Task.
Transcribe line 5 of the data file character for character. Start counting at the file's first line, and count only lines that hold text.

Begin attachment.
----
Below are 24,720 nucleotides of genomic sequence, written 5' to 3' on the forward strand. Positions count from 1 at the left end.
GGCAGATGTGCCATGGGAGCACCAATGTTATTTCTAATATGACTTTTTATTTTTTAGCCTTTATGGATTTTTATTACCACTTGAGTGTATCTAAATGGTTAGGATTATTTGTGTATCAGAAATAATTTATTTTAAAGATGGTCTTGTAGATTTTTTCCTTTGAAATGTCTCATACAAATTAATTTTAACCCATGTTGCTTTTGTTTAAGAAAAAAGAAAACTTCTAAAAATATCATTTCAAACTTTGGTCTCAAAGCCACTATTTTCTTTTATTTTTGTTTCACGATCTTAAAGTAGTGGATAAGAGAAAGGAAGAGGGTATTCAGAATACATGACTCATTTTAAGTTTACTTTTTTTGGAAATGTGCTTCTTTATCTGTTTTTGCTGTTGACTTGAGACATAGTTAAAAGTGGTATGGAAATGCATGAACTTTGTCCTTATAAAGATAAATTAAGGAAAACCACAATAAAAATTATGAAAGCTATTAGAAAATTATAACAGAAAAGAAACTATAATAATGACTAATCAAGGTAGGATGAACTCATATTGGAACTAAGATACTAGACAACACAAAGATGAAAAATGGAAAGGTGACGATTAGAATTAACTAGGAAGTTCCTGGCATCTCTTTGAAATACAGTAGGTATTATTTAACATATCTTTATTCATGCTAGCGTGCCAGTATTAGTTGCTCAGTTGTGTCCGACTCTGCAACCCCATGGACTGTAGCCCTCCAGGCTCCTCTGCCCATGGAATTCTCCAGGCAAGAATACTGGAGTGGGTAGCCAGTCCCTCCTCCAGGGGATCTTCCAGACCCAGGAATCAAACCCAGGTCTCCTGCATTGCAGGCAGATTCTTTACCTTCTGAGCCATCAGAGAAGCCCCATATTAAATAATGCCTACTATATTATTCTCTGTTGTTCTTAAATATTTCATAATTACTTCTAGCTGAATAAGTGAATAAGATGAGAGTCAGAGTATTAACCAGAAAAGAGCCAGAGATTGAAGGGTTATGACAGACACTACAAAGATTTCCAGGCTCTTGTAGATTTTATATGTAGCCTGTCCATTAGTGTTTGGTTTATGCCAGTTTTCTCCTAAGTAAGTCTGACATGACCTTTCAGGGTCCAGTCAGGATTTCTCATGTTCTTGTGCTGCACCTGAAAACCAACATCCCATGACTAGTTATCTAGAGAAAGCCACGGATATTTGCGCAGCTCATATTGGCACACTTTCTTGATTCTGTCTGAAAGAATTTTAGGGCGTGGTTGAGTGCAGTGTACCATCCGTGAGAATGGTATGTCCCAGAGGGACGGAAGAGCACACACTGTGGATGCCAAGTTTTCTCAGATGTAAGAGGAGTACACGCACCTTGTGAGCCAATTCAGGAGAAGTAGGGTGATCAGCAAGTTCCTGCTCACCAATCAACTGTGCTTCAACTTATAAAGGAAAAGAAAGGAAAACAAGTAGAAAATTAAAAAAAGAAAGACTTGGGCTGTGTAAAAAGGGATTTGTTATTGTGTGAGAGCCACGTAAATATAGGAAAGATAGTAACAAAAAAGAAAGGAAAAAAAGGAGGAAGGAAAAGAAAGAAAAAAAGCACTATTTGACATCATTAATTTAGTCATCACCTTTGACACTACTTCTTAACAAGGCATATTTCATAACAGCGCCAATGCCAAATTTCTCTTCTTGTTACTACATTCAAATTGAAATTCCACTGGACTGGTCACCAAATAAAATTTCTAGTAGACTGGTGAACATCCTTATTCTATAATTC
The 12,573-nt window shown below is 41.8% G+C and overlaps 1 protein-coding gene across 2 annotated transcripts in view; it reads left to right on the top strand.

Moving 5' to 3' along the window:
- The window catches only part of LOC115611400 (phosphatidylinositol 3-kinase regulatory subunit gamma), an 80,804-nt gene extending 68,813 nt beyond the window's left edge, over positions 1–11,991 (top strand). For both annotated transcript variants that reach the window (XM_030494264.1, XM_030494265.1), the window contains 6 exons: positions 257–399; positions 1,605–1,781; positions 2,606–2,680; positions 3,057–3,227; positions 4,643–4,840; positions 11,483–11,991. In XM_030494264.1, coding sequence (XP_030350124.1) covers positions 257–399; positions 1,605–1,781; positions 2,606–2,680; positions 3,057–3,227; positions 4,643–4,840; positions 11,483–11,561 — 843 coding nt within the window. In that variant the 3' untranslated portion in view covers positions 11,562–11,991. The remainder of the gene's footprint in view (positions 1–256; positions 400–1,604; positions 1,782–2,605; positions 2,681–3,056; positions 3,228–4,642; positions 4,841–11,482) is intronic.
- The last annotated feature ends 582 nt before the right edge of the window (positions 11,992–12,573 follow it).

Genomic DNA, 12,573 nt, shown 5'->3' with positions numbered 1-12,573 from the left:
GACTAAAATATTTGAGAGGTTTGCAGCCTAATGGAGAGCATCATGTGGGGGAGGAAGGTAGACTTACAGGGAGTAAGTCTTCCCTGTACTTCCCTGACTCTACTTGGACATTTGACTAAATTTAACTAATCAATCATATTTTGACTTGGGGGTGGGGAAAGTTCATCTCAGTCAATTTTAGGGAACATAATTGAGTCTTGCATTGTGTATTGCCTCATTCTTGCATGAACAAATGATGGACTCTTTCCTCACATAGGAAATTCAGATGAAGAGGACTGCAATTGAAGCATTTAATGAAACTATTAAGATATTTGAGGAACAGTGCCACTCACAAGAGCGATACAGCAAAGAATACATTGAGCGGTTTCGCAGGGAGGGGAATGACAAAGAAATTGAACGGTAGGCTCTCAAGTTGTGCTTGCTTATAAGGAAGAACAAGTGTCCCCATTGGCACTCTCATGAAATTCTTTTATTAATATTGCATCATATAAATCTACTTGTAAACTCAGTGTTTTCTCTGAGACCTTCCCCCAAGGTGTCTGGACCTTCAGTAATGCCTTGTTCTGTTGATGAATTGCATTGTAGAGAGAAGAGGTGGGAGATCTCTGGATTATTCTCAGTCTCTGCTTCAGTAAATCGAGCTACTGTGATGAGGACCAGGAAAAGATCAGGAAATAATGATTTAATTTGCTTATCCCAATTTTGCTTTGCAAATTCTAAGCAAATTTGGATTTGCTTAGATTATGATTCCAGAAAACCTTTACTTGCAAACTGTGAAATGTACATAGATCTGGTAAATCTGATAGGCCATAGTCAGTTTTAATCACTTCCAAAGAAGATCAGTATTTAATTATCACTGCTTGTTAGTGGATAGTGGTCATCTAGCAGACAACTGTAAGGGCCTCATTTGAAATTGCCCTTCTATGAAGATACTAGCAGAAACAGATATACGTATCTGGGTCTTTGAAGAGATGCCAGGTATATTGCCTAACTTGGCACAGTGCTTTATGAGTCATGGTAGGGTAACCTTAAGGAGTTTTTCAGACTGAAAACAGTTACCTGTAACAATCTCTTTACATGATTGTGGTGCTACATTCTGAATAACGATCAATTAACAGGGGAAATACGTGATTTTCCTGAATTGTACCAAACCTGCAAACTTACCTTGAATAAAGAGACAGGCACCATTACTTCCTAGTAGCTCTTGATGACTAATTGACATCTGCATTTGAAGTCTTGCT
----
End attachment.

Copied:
- The window catches only part of LOC115611400 (phosphatidylinositol 3-kinase regulatory subunit gamma), an 80,804-nt gene extending 68,813 nt beyond the window's left edge, over positions 1–11,991 (top strand). For both annotated transcript variants that reach the window (XM_030494264.1, XM_030494265.1), the window contains 6 exons: positions 257–399; positions 1,605–1,781; positions 2,606–2,680; positions 3,057–3,227; positions 4,643–4,840; positions 11,483–11,991. In XM_030494264.1, coding sequence (XP_030350124.1) covers positions 257–399; positions 1,605–1,781; positions 2,606–2,680; positions 3,057–3,227; positions 4,643–4,840; positions 11,483–11,561 — 843 coding nt within the window. In that variant the 3' untranslated portion in view covers positions 11,562–11,991. The remainder of the gene's footprint in view (positions 1–256; positions 400–1,604; positions 1,782–2,605; positions 2,681–3,056; positions 3,228–4,642; positions 4,841–11,482) is intronic.